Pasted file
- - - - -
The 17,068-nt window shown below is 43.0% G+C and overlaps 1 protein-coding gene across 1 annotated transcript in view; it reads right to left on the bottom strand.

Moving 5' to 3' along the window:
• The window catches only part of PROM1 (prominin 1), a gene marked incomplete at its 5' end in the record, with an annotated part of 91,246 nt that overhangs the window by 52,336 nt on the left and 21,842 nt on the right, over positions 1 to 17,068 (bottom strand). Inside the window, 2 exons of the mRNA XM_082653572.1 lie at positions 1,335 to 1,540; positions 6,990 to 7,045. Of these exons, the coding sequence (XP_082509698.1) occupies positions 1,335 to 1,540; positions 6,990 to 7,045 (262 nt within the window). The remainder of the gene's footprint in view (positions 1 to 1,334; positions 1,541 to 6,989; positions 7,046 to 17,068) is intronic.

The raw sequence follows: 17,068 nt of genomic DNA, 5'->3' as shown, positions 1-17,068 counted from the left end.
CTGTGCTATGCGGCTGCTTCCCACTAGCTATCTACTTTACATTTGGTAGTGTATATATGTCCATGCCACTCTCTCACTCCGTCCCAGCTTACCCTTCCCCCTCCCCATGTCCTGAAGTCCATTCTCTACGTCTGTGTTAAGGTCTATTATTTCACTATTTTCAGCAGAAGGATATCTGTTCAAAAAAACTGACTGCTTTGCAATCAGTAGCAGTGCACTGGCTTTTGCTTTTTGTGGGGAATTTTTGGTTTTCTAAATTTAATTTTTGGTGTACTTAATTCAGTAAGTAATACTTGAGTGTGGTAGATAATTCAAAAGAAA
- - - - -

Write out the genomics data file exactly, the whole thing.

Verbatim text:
The 17,068-nt window shown below is 43.0% G+C and overlaps 1 protein-coding gene across 1 annotated transcript in view; it reads right to left on the bottom strand.

Moving 5' to 3' along the window:
• The window catches only part of PROM1 (prominin 1), a gene marked incomplete at its 5' end in the record, with an annotated part of 91,246 nt that overhangs the window by 52,336 nt on the left and 21,842 nt on the right, over positions 1 to 17,068 (bottom strand). Inside the window, 2 exons of the mRNA XM_082653572.1 lie at positions 1,335 to 1,540; positions 6,990 to 7,045. Of these exons, the coding sequence (XP_082509698.1) occupies positions 1,335 to 1,540; positions 6,990 to 7,045 (262 nt within the window). The remainder of the gene's footprint in view (positions 1 to 1,334; positions 1,541 to 6,989; positions 7,046 to 17,068) is intronic.

The raw sequence follows: 17,068 nt of genomic DNA, 5'->3' as shown, positions 1-17,068 counted from the left end.
CTGTGCTATGCGGCTGCTTCCCACTAGCTATCTACTTTACATTTGGTAGTGTATATATGTCCATGCCACTCTCTCACTCCGTCCCAGCTTACCCTTCCCCCTCCCCATGTCCTGAAGTCCATTCTCTACGTCTGTGTTAAGGTCTATTATTTCACTATTTTCAGCAGAAGGATATCTGTTCAAAAAAACTGACTGCTTTGCAATCAGTAGCAGTGCACTGGCTTTTGCTTTTTGTGGGGAATTTTTGGTTTTCTAAATTTAATTTTTGGTGTACTTAATTCAGTAAGTAATACTTGAGTGTGGTAGATAATTCAAAAGAAA